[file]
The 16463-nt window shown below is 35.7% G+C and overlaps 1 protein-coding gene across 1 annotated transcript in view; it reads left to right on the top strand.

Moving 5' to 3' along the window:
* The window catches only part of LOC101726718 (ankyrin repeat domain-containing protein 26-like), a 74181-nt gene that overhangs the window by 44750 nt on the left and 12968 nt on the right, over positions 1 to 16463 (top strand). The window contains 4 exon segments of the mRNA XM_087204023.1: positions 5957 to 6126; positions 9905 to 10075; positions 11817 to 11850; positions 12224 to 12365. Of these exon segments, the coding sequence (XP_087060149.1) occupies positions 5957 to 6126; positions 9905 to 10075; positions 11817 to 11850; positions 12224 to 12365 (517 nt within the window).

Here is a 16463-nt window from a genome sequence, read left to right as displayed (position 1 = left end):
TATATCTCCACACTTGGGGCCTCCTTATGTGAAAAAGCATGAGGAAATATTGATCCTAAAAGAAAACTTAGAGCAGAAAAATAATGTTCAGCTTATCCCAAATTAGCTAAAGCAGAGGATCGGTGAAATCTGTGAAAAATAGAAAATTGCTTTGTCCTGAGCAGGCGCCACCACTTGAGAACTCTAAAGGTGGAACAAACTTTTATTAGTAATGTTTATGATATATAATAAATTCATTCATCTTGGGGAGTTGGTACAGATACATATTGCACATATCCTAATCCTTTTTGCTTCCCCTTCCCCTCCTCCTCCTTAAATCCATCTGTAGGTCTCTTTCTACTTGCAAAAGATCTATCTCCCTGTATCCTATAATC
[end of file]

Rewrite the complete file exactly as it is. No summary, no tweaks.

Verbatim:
The 16463-nt window shown below is 35.7% G+C and overlaps 1 protein-coding gene across 1 annotated transcript in view; it reads left to right on the top strand.

Moving 5' to 3' along the window:
* The window catches only part of LOC101726718 (ankyrin repeat domain-containing protein 26-like), a 74181-nt gene that overhangs the window by 44750 nt on the left and 12968 nt on the right, over positions 1 to 16463 (top strand). The window contains 4 exon segments of the mRNA XM_087204023.1: positions 5957 to 6126; positions 9905 to 10075; positions 11817 to 11850; positions 12224 to 12365. Of these exon segments, the coding sequence (XP_087060149.1) occupies positions 5957 to 6126; positions 9905 to 10075; positions 11817 to 11850; positions 12224 to 12365 (517 nt within the window).

Here is a 16463-nt window from a genome sequence, read left to right as displayed (position 1 = left end):
TATATCTCCACACTTGGGGCCTCCTTATGTGAAAAAGCATGAGGAAATATTGATCCTAAAAGAAAACTTAGAGCAGAAAAATAATGTTCAGCTTATCCCAAATTAGCTAAAGCAGAGGATCGGTGAAATCTGTGAAAAATAGAAAATTGCTTTGTCCTGAGCAGGCGCCACCACTTGAGAACTCTAAAGGTGGAACAAACTTTTATTAGTAATGTTTATGATATATAATAAATTCATTCATCTTGGGGAGTTGGTACAGATACATATTGCACATATCCTAATCCTTTTTGCTTCCCCTTCCCCTCCTCCTCCTTAAATCCATCTGTAGGTCTCTTTCTACTTGCAAAAGATCTATCTCCCTGTATCCTATAATC